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Nervous China

The partnership to monitor regional waters and provide $50 billion in infrastructure assistance announced at the Quad Summit has the potential to seriously undermine China’s influence in the Indo- Pacific.

Statesman News Service |

The fact that Beijing decided to fly its combat jets in a joint drill with Russia near Japan even as the Quad Summit was underway in Tokyo on Tuesday is the clearest sign yet that China is not only fuming at what it sees as attempts to curtail its footprint in the region but is also jittery about the planned manner in which the USA and its Asian allies are going about thwarting its ambitions in the Indo-Pacific. Those sympathetic to Beijing say that the Quad, and now the newly launched Indo-Pacific Economic Framework for Prosperity (IPEF), are nothing more than over-hyped talking shops. Policymakers close to the ruling communist party in China have been making regular appearances on global television channels to mock the ineffectiveness of these “paper tiger” groupings, comparing them ~ to their disadvantage ~ with organisations such as the RCEP (Regional Comprehensive Economic Partnership) which comprises Association of Southeast Asian States (ASEAN) member-states and their Free Trade Agreement partners including China and the three Asia-Pacific members of the Quad: Japan, India, and Australia among others. The agenda laid out in Tokyo is making Beijing nervous, and with good reason.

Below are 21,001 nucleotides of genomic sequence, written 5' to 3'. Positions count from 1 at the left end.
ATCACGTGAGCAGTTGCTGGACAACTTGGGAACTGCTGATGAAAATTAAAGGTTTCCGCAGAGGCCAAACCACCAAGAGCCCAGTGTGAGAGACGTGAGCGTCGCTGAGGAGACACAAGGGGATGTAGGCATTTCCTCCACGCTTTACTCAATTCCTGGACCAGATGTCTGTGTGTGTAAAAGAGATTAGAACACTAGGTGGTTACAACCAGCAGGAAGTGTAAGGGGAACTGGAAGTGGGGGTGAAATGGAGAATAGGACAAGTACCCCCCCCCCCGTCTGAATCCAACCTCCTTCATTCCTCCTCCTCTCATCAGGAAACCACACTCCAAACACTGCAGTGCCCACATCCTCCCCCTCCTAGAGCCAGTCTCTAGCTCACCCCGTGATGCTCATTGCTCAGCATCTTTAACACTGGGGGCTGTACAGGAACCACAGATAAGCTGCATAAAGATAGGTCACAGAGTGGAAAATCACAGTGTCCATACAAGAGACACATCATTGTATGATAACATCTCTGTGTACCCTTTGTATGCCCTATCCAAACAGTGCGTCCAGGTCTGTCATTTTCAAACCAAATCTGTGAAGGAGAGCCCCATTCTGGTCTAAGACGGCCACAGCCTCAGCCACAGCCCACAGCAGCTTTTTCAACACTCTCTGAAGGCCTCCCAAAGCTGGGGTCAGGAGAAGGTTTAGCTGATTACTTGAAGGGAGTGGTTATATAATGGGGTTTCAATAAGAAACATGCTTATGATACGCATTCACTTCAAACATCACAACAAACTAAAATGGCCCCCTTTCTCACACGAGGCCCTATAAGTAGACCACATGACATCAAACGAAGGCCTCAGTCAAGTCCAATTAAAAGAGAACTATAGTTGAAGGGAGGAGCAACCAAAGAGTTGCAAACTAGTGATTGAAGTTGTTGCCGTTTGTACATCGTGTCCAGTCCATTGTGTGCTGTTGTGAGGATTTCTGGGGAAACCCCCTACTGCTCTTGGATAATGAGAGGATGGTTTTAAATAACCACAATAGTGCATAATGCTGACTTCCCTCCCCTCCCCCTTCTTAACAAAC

The partnership to monitor regional waters and provide $50 billion in infrastructure assistance announced at the Quad Summit has the potential to seriously undermine China’s influence in the Indo- Pacific. The unveiling of the Indo-Pacific Partner- ship for Maritime Domain Awareness (IPMDA) is expected to make it difficult for China’s massive fishing fleet to continue illegal fishing across the region. Add to this the effort to bridge infrastructure gaps and the agreement to adopt a collective approach to cyber-security, and the regional balance of power which had hitherto been heavily tilted in China’s favour could possibly be on its way back to a more even keel. The Indian Prime Minister rubbed it in, as it were when he said: “Coordination in areas such as vaccine delivery, climate action, supply chain resilience, disaster response, and economic cooperation despite the difficulties posed by the Covid-19 pandemic are ensuring peace, prosperity, and stability in the Indo-Pacific region.” 

Taking aim at China’s debt diplomacy, Quad leaders made a commitment to strengthen the capacities of countries in need to cope with debt issues under the G20 Common Framework and by promoting “debt sustainability and transparency”. Providing an alternative to Beijing’s signature Belt and Road Initiative, thus, seems very much on the Quad’s agenda. Naturally, none of the Quad leaders mentioned China by name but it is blindingly clear that the grouping is finally showing signs of beginning to walk the talk. Nearly all the initiatives emanating from Tokyo are aimed specifically to counter China’s tactical moves and strategic game plan. Well begun is half done.